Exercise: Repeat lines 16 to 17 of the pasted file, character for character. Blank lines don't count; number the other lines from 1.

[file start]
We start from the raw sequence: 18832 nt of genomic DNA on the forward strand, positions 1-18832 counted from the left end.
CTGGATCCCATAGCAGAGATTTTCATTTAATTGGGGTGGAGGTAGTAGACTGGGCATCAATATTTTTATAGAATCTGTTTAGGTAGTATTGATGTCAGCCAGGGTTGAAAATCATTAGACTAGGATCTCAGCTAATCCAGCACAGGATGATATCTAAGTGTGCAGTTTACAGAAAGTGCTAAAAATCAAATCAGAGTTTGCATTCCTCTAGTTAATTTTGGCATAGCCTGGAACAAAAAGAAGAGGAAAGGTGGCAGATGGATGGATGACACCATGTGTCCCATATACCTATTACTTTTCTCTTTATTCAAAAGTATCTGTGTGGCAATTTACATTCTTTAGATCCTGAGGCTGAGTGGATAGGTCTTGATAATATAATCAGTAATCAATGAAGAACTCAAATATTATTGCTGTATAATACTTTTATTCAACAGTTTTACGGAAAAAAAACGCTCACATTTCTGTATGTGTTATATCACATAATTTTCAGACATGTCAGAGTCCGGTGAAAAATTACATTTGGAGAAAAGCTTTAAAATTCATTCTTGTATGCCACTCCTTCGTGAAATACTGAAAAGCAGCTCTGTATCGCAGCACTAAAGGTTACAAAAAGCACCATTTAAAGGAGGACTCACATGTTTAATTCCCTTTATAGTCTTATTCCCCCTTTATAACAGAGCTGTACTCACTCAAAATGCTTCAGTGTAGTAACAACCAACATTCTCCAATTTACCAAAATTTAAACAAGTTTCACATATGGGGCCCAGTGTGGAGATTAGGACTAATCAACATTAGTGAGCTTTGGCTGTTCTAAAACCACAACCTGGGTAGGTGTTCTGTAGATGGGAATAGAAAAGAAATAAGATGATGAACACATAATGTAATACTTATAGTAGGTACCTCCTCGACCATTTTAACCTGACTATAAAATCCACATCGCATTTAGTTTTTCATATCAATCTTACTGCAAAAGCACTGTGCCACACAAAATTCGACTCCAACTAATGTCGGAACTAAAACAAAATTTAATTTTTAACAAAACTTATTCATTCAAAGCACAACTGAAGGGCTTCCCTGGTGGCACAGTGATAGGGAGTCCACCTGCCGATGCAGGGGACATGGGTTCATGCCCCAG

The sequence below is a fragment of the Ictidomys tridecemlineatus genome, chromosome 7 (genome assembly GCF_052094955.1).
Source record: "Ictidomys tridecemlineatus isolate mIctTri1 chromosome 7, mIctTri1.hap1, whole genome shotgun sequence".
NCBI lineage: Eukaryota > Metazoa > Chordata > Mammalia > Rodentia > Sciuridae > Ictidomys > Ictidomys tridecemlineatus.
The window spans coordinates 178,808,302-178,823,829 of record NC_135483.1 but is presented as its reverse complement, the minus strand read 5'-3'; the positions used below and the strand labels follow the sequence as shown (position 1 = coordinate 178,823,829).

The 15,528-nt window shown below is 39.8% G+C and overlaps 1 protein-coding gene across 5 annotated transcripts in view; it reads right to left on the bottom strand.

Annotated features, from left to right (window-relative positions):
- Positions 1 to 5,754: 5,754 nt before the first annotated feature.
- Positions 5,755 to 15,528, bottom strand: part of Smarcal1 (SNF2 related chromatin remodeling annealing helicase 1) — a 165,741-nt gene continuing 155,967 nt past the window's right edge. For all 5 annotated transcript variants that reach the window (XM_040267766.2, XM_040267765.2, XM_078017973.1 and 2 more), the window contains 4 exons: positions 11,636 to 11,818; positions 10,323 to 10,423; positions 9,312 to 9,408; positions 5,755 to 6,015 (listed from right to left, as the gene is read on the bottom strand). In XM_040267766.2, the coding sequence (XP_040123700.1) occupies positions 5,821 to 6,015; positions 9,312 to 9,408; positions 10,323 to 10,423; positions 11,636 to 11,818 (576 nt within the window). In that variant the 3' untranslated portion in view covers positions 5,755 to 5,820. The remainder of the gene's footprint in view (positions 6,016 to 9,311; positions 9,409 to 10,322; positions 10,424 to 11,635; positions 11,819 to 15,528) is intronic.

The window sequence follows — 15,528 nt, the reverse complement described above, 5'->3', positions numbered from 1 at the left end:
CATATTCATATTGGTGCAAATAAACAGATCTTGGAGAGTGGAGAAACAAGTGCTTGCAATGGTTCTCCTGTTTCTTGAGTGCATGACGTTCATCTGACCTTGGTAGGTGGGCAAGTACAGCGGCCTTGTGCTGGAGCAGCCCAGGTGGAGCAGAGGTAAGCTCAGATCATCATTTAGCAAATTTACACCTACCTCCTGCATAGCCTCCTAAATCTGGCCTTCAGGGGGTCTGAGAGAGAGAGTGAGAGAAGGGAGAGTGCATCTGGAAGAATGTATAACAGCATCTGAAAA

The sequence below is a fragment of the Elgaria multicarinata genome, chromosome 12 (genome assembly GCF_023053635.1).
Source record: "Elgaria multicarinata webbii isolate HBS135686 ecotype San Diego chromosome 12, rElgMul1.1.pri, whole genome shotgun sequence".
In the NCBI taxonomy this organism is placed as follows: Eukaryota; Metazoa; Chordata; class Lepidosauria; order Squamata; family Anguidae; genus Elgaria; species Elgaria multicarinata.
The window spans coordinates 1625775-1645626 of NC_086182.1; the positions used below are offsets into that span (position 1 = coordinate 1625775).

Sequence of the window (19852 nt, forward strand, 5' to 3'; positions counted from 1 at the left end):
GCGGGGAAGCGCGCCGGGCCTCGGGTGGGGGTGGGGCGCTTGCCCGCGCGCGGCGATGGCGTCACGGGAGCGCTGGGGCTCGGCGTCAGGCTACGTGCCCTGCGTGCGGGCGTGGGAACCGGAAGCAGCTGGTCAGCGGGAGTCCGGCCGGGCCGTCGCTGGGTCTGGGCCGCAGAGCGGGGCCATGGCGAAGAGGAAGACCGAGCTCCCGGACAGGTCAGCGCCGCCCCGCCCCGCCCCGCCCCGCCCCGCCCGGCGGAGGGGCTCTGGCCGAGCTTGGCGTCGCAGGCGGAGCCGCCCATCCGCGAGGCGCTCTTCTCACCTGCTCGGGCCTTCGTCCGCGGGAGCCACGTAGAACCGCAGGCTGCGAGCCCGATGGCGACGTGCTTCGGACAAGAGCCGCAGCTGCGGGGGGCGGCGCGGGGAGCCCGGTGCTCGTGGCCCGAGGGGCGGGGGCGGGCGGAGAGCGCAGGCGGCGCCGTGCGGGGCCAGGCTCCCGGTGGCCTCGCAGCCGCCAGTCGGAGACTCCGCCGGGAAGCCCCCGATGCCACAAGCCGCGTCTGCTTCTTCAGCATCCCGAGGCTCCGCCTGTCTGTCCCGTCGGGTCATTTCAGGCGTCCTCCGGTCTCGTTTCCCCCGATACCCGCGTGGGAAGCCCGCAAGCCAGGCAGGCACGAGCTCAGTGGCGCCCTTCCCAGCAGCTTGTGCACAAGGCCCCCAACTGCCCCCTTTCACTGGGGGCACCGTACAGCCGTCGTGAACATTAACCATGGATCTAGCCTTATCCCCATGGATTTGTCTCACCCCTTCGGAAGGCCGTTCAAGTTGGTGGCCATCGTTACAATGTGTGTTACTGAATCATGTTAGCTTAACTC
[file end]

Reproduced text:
The window spans coordinates 1625775-1645626 of NC_086182.1; the positions used below are offsets into that span (position 1 = coordinate 1625775).

Sequence of the window (19852 nt, forward strand, 5' to 3'; positions counted from 1 at the left end):